So Long, My Son
Where to start with Wang Xiaoshuai’s (Beijing Bicycles) epic So Long, My Son? Nearly three hours of anguish, drama, tragedy, beauty and willpower will leave you emotionally exhausted, your heart straining as it processes its experience. That’s if it hasn’t already been crushed into a fine dust by the many moments of heartbreak that permeate this immaculately realised family drama.
But So Long, My Son is so much more than just that. It’s a generation-spanning family chronicle. It’s all the complex repercussions of the terrible events to befall that family. It’s a brutal, naked study of life during China’s cultural revolution of the 1970s, culminating in the introduction of the one-child policy. And it’s even more than all of that. But let’s begin with that final theme, which looms large over the film.
Communist party diktat must be obeyed in China, and the policies of the party weigh heavy on the characters in this film. Everyday life is governed strictly, and the feature draws the source of much of its anguish from the public’s strict requirement to follow the law, in this instance the one-child policy. Here we witness a devastatingly personal and intimate instance of the law’s inherent callousness.
So Long, My Son’s overarching theme, however, is undoubtedly family. Stripped bare, this picture follows a family through an ambitious narrative structure that spans almost five decades. The story can shoot forward then spring back to key moments, then jump forward another 20 or so years. It should be confusing, but it’s not. Wang has clearly deliberated over the order of flashbacks and plot points laboriously, resulting in a wonderfully woven story that demands all your attention constantly.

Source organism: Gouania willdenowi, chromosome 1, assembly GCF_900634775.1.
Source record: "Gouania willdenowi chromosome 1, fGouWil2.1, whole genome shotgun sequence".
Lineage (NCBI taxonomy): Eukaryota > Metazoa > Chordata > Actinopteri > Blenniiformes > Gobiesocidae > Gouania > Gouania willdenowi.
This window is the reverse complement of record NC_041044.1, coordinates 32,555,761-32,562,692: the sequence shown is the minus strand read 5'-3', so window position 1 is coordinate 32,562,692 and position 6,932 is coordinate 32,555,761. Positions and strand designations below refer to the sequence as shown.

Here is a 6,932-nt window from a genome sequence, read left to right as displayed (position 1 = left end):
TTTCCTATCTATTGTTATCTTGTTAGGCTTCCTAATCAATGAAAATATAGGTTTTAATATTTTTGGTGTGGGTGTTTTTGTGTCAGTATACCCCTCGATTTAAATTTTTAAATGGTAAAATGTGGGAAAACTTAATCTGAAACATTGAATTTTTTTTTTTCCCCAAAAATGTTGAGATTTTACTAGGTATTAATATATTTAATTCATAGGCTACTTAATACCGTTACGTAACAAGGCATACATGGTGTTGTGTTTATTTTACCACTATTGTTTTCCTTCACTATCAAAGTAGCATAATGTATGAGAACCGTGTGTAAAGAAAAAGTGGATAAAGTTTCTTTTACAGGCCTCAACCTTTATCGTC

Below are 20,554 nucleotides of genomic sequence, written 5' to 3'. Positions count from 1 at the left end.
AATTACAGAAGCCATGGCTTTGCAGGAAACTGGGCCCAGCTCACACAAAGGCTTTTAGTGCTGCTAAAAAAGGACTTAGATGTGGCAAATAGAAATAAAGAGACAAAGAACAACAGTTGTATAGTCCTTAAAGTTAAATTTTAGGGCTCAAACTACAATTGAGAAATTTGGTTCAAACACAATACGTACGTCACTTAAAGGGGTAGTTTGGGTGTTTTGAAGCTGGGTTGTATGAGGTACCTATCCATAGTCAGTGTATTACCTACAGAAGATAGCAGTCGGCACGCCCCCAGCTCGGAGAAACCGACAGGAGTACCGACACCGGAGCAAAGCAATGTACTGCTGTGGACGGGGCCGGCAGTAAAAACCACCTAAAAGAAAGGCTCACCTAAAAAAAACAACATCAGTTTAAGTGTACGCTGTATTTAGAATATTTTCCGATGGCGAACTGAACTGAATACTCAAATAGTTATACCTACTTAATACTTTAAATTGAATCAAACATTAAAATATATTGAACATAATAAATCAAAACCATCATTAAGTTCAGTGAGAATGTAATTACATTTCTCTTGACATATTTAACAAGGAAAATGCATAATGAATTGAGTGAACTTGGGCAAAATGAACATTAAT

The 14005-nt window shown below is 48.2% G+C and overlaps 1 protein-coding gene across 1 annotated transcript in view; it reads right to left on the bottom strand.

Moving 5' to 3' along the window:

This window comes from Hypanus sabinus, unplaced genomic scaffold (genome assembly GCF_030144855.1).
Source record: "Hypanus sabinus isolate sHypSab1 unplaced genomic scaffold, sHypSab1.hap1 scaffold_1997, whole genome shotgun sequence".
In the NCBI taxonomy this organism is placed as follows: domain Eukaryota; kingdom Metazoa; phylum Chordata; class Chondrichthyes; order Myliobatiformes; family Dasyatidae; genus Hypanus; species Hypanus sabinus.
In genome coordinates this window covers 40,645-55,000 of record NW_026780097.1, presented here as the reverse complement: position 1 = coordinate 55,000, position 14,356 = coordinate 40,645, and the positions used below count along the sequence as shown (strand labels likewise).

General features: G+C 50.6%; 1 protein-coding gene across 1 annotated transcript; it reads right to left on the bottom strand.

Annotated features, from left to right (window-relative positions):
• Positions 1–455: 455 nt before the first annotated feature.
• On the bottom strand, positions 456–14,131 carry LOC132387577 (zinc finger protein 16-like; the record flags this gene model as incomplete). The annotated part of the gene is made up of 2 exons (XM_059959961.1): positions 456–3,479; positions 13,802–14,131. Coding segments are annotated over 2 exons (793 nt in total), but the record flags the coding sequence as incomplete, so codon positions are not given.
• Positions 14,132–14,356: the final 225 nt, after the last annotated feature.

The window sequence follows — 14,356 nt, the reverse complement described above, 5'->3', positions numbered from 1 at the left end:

The family the movie focuses on, or rather the couple, are Liyun (Yong Mei) and Yaojun (Wang Jingchun). They have a boy, and are forced to give up a second child after the one-child policy is made law. Barely surviving the trauma of that hospital visit, the beleaguered couple are struck again by tragedy shortly after.
Heartbroken, Liyun and Yaojun move away, looking to escape the misery and suffering back in their home city. Alas, they can’t escape their past, nor can they accept it. What follows is hours of deeply affecting journeys, interwoven seamlessly.
The cast, cinematographers, editors and writers all excel, everyone playing their part in Wang’s perfectly fulfilled vision. It’s a cinematic wonder, a testament to film’s power to devastate, delight and astonish.
So Long, My Son is released in select cinemas on 6th December 2019.
Watch the trailer for So Long, My Son here: